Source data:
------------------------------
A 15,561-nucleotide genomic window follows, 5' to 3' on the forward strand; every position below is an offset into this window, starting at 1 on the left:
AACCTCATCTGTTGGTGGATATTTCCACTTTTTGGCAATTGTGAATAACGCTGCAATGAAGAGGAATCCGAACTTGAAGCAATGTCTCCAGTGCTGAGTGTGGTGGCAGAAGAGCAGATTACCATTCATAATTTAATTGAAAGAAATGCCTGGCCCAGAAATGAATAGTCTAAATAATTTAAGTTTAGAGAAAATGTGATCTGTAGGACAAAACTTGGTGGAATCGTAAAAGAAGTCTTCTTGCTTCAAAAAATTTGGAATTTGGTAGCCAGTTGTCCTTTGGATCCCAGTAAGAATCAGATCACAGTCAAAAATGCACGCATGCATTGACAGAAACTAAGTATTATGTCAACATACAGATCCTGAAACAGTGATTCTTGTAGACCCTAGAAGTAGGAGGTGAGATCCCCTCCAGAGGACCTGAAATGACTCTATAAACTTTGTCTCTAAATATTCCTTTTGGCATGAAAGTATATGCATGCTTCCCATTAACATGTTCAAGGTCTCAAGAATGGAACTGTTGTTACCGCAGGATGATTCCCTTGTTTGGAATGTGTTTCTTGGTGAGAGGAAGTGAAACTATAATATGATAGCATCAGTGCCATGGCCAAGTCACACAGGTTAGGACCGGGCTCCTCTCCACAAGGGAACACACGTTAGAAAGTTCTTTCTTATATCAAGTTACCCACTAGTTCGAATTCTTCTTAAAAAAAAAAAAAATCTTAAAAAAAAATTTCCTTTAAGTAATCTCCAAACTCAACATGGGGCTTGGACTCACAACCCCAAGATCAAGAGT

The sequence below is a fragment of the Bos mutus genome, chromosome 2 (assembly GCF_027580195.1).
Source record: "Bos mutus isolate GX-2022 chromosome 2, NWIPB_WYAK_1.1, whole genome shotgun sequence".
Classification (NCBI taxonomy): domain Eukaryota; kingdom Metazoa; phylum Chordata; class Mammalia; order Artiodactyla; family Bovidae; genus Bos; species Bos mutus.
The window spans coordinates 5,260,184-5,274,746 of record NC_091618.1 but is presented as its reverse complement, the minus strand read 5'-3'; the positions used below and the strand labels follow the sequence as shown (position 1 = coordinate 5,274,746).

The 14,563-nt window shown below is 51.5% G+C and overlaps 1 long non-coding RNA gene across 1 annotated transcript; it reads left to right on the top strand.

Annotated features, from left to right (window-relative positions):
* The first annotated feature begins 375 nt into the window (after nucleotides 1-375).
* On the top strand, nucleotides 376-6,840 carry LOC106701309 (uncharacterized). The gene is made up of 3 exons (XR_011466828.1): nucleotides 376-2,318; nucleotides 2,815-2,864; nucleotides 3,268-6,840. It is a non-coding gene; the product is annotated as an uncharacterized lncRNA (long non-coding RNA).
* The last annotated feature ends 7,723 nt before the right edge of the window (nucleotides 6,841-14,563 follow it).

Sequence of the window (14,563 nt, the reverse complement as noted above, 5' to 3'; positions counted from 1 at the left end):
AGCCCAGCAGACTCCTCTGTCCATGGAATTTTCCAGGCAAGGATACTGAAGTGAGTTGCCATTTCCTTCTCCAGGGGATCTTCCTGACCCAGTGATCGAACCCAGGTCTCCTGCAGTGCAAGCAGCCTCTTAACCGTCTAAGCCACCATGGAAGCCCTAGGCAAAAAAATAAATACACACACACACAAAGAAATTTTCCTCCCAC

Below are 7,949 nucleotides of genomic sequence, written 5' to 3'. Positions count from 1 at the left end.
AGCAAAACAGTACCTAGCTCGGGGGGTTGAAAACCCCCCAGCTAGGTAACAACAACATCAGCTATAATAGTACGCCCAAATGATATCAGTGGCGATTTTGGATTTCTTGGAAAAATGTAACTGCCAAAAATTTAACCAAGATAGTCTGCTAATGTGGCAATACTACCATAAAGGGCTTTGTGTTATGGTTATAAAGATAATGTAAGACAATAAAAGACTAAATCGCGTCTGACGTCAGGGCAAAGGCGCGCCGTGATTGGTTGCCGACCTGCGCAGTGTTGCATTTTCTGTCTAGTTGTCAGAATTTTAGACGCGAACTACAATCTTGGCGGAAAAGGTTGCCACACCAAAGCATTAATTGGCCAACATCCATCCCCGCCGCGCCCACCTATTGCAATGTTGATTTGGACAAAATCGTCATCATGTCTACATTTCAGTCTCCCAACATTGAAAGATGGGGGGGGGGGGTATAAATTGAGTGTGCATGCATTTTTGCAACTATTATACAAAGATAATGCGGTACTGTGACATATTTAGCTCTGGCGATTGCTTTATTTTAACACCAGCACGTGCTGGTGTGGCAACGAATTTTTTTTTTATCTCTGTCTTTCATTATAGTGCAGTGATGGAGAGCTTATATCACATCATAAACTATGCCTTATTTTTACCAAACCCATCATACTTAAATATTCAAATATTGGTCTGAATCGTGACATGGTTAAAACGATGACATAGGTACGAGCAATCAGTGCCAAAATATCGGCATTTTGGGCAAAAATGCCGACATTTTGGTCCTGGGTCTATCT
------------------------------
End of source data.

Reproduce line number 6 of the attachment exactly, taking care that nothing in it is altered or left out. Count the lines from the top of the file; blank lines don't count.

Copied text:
The window spans coordinates 5,260,184-5,274,746 of record NC_091618.1 but is presented as its reverse complement, the minus strand read 5'-3'; the positions used below and the strand labels follow the sequence as shown (position 1 = coordinate 5,274,746).